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Saksith Saiyasombut and Baby Back Rib Satay, Peanut Sauce, and Cucumber-Onion-Sweet Pepper Salad

Saksith Saiyasombut and Pork Rib Satay
Ask Saksith Saiyasombut about Thai food in Germany and he’ll probably heave a sigh. I know that, because when I recently raised the subject to the Hamburg-based freelance journalist and political commentator, his immediate reaction was exactly that: a heaving of a sigh—soft and sustained. It didn’t strike me as one of displeasure; if anything, it was more of an acquiescent, faintly audible shrug. Then again, it was the only sigh Saksith heaved during our phone conversation, and perhaps I shouldn’t be making too much out of a hapax. Continue Reading →

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Homemade Chili Oil: My All-Purpose Condiment

Homemade Chili Oil
Busy cooks know this: life is better and easier when you have a pantry full of things that keep for a long time without refrigeration and can be used in multiple ways at a moment’s notice. That is why this fragrant and fiery chili oil (not to be confused with nam prik pao) is always found in my pantry as well as the pantries* of my loved ones who are often gifted with a jar of it every now and then. We love it so.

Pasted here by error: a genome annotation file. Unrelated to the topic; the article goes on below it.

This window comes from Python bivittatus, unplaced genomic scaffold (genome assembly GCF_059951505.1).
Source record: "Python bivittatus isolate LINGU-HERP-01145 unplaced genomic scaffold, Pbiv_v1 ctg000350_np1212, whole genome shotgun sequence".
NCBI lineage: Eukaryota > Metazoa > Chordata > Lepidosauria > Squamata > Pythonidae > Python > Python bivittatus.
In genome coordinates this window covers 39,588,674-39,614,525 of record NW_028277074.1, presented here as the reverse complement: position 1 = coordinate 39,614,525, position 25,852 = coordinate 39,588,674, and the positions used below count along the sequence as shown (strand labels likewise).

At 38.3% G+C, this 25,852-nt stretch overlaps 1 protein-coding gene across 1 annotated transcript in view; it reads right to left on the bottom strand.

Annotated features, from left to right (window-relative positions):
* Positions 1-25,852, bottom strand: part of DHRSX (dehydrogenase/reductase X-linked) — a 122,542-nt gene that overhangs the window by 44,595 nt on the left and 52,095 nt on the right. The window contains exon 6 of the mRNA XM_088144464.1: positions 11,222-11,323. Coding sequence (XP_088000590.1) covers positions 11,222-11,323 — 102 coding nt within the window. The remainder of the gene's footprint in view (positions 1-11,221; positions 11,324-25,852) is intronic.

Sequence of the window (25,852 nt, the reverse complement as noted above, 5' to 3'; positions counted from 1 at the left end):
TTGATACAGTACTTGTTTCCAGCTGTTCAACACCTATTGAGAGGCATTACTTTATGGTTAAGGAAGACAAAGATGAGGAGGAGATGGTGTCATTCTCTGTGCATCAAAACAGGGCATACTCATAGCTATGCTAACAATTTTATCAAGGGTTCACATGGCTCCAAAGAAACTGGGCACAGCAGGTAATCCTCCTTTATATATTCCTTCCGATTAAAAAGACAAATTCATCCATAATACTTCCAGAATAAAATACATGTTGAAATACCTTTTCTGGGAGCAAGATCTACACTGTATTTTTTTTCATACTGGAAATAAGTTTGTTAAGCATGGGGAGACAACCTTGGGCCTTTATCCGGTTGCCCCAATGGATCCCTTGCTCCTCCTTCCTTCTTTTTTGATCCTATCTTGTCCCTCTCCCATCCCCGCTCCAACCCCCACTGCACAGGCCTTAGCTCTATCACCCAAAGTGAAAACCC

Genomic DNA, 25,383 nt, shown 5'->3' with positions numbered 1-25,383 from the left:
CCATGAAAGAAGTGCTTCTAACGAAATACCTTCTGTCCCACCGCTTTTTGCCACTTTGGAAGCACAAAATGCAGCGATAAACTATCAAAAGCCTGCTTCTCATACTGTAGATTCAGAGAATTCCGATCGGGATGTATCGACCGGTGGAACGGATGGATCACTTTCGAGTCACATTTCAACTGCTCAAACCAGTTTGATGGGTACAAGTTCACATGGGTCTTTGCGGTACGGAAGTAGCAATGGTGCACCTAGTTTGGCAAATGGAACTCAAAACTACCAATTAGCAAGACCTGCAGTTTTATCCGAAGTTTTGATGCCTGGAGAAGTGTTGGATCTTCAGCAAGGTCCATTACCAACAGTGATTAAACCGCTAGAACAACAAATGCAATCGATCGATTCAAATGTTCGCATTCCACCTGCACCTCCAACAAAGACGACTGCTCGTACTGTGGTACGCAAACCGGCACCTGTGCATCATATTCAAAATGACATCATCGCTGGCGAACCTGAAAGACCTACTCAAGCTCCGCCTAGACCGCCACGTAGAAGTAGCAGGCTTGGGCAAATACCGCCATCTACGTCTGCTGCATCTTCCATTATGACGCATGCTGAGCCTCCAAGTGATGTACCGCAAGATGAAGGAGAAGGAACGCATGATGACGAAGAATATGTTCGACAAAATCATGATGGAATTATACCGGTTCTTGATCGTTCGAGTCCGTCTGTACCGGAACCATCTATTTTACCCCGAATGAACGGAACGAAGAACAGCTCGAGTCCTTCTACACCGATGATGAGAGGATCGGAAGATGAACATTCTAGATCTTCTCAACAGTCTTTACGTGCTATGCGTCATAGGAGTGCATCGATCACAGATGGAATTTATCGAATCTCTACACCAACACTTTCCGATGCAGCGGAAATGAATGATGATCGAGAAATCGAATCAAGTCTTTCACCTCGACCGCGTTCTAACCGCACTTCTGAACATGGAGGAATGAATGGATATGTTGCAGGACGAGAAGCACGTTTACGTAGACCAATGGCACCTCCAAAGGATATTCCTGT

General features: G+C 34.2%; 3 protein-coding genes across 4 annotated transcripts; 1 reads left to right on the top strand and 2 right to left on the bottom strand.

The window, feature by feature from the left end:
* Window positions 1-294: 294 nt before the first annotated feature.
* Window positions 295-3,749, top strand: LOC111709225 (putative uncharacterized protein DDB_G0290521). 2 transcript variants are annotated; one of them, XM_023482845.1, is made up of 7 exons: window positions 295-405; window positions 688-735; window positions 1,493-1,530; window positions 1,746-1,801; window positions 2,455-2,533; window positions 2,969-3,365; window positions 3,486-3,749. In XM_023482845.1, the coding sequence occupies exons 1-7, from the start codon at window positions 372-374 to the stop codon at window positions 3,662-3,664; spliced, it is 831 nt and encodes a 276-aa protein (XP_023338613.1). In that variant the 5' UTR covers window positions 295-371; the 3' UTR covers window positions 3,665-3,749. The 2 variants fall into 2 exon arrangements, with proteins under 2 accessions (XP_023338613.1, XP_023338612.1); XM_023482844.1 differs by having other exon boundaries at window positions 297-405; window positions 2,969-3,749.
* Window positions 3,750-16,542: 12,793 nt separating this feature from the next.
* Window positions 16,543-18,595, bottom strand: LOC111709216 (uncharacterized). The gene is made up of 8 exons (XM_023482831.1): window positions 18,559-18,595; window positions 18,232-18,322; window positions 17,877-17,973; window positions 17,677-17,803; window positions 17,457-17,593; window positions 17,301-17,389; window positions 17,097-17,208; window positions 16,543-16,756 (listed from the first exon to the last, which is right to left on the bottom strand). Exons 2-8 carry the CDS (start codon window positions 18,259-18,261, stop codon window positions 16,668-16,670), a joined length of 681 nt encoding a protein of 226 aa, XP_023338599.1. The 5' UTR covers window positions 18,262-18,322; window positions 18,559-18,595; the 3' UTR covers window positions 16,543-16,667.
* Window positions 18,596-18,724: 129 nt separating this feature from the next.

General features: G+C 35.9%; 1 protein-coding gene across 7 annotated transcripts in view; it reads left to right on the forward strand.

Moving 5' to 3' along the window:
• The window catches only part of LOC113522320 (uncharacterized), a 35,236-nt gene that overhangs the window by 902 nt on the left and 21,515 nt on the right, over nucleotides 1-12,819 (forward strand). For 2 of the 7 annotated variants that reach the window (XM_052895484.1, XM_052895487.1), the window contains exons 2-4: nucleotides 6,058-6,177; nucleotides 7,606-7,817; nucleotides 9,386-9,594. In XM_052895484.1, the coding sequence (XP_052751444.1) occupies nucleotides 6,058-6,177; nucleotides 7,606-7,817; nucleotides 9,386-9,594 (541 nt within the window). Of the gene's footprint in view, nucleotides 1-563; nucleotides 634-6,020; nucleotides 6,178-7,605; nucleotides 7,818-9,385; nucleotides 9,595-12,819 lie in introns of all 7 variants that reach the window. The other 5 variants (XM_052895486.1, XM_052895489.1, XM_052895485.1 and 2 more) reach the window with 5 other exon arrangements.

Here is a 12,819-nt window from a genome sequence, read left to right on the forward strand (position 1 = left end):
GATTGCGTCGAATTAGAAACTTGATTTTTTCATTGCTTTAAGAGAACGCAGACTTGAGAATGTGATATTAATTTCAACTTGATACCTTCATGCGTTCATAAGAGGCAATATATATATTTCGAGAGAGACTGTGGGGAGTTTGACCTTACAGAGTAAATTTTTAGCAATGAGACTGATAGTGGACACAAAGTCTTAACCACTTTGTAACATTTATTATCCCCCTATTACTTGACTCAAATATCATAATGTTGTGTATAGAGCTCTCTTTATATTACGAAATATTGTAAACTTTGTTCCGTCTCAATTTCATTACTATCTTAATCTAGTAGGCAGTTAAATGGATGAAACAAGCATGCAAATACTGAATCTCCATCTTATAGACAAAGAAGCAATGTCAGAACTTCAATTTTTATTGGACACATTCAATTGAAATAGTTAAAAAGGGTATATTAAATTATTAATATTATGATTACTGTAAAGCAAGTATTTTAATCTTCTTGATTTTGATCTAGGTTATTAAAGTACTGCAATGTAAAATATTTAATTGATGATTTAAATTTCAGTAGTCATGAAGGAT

Let’s be clear on one thing first, though: you’ll hardly ever see this condiment used in traditional Thai stir-fries, curries, soups, or salads. Even noodle shops in Thailand don’t usually have this available for you on the table as part of their seasoning caddy (on the other hand, you’ll see plain dried chili powder which is the norm). Chili oil is something you’ll most likely see at a Chinese restaurant. Continue Reading →

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Lemongrass-Scented Roasted Chicken with Spicy Dipping Sauce

Lemongrass-Scented Roasted Chicken with Spicy Dipping Sauce by SheSimmers.com
If the first quarter is any indication, 2015 is slated to be the year I roast more chickens than any of the previous years of my life. I don’t have an explanation for this, and if there was one, I’m sure you’d find it earthshatteringly boring. But if I had to guess, I’d say laziness would be the most likely culprit.

Roasting a chicken is easy. The bird requires little babysitting as it cooks. The juices at the bottom of the pan become the sauce, requiring no further effort on your part to embellish it. The whole process also leaves you with only one or two containers to wash. All you have to do is put a whole chicken in front of you, stare at it for a while, look through the herbs and spices in your cupboard and refrigerator, return your gaze to the chicken, nod to yourself reassuringly, and assign a flavor theme to it. Your theme du jour can be anything that you like or can create with the spices and aromatics you have on hand.

Well, one day, I had a lot of fresh lemongrass on hand. Continue Reading →

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